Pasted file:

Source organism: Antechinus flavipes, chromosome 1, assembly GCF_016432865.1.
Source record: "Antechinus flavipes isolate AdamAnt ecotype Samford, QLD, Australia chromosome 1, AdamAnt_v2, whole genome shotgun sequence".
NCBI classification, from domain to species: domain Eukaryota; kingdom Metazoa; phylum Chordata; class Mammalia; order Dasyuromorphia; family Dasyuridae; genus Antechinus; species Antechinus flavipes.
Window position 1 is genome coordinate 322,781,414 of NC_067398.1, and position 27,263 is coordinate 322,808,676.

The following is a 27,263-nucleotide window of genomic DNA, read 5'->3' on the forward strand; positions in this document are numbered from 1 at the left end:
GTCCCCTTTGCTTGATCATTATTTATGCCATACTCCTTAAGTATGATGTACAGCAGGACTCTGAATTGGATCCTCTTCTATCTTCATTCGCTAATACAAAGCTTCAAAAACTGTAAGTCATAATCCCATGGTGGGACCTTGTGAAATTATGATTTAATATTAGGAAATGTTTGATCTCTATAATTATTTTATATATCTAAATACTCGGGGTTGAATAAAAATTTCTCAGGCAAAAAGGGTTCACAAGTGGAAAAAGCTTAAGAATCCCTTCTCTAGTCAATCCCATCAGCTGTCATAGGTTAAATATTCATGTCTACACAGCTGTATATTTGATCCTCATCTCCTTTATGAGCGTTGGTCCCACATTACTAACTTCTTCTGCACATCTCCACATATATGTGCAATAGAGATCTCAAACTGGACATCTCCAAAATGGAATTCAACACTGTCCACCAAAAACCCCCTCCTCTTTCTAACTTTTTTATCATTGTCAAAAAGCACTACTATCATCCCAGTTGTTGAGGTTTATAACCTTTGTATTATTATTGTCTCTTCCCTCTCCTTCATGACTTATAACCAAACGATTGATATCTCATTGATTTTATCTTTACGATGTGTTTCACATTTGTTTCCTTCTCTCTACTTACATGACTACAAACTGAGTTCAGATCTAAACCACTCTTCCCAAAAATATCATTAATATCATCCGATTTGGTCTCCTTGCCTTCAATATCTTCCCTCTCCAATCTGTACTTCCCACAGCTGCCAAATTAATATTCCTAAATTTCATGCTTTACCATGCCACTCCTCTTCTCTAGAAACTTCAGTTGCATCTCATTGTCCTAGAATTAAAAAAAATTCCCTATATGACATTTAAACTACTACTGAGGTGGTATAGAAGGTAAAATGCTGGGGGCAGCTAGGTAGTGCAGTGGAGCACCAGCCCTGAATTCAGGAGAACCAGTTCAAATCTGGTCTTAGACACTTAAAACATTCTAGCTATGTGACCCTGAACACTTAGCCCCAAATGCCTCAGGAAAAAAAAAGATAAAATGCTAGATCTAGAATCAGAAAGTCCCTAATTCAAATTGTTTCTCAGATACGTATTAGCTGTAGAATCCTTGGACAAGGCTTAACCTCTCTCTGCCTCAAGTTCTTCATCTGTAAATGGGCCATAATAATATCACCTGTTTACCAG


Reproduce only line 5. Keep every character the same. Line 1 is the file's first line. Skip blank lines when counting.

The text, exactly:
The following is a 27,263-nucleotide window of genomic DNA, read 5'->3' on the forward strand; positions in this document are numbered from 1 at the left end: